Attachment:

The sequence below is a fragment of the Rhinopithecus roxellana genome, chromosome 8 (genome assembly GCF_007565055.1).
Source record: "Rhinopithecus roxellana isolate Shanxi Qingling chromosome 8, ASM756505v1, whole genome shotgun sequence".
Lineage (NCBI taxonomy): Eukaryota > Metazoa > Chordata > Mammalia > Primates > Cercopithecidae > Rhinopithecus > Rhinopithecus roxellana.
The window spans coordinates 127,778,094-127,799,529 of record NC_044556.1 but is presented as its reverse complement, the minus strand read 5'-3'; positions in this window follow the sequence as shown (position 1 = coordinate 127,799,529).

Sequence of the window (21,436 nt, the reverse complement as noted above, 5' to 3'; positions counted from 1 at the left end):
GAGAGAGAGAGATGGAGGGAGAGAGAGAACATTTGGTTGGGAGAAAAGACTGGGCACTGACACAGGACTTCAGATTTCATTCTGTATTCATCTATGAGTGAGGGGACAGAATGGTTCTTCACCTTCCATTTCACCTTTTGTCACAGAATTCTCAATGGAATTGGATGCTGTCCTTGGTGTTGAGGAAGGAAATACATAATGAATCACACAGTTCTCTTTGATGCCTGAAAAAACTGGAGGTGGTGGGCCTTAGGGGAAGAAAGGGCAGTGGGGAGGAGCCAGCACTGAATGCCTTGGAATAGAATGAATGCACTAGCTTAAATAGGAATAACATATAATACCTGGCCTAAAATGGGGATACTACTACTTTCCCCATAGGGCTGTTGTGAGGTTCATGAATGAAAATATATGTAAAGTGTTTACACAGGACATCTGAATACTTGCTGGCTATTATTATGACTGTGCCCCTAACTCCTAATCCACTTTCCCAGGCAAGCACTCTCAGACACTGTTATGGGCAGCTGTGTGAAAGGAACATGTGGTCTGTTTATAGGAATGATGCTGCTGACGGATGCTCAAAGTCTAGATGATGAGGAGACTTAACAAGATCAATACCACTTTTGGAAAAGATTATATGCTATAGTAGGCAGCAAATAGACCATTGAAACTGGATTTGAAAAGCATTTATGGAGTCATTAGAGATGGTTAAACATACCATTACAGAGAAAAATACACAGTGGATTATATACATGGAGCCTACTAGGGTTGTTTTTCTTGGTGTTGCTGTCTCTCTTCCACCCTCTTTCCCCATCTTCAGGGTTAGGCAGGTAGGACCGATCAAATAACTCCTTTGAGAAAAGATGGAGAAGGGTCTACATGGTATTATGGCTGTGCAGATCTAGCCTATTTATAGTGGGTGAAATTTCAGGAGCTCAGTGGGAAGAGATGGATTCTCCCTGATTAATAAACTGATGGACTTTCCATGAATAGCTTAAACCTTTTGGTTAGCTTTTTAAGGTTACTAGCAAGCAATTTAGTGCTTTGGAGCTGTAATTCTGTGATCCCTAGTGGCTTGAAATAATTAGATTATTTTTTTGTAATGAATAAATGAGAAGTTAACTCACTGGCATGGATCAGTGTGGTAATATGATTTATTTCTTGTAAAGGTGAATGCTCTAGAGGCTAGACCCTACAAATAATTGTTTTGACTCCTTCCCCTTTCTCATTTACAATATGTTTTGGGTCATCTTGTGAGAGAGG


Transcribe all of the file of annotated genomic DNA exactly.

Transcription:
The sequence below is a fragment of the Rhinopithecus roxellana genome, chromosome 8 (genome assembly GCF_007565055.1).
Source record: "Rhinopithecus roxellana isolate Shanxi Qingling chromosome 8, ASM756505v1, whole genome shotgun sequence".
Lineage (NCBI taxonomy): Eukaryota > Metazoa > Chordata > Mammalia > Primates > Cercopithecidae > Rhinopithecus > Rhinopithecus roxellana.
The window spans coordinates 127,778,094-127,799,529 of record NC_044556.1 but is presented as its reverse complement, the minus strand read 5'-3'; positions in this window follow the sequence as shown (position 1 = coordinate 127,799,529).

Sequence of the window (21,436 nt, the reverse complement as noted above, 5' to 3'; positions counted from 1 at the left end):
GAGAGAGAGAGATGGAGGGAGAGAGAGAACATTTGGTTGGGAGAAAAGACTGGGCACTGACACAGGACTTCAGATTTCATTCTGTATTCATCTATGAGTGAGGGGACAGAATGGTTCTTCACCTTCCATTTCACCTTTTGTCACAGAATTCTCAATGGAATTGGATGCTGTCCTTGGTGTTGAGGAAGGAAATACATAATGAATCACACAGTTCTCTTTGATGCCTGAAAAAACTGGAGGTGGTGGGCCTTAGGGGAAGAAAGGGCAGTGGGGAGGAGCCAGCACTGAATGCCTTGGAATAGAATGAATGCACTAGCTTAAATAGGAATAACATATAATACCTGGCCTAAAATGGGGATACTACTACTTTCCCCATAGGGCTGTTGTGAGGTTCATGAATGAAAATATATGTAAAGTGTTTACACAGGACATCTGAATACTTGCTGGCTATTATTATGACTGTGCCCCTAACTCCTAATCCACTTTCCCAGGCAAGCACTCTCAGACACTGTTATGGGCAGCTGTGTGAAAGGAACATGTGGTCTGTTTATAGGAATGATGCTGCTGACGGATGCTCAAAGTCTAGATGATGAGGAGACTTAACAAGATCAATACCACTTTTGGAAAAGATTATATGCTATAGTAGGCAGCAAATAGACCATTGAAACTGGATTTGAAAAGCATTTATGGAGTCATTAGAGATGGTTAAACATACCATTACAGAGAAAAATACACAGTGGATTATATACATGGAGCCTACTAGGGTTGTTTTTCTTGGTGTTGCTGTCTCTCTTCCACCCTCTTTCCCCATCTTCAGGGTTAGGCAGGTAGGACCGATCAAATAACTCCTTTGAGAAAAGATGGAGAAGGGTCTACATGGTATTATGGCTGTGCAGATCTAGCCTATTTATAGTGGGTGAAATTTCAGGAGCTCAGTGGGAAGAGATGGATTCTCCCTGATTAATAAACTGATGGACTTTCCATGAATAGCTTAAACCTTTTGGTTAGCTTTTTAAGGTTACTAGCAAGCAATTTAGTGCTTTGGAGCTGTAATTCTGTGATCCCTAGTGGCTTGAAATAATTAGATTATTTTTTTGTAATGAATAAATGAGAAGTTAACTCACTGGCATGGATCAGTGTGGTAATATGATTTATTTCTTGTAAAGGTGAATGCTCTAGAGGCTAGACCCTACAAATAATTGTTTTGACTCCTTCCCCTTTCTCATTTACAATATGTTTTGGGTCATCTTGTGAGAGAGG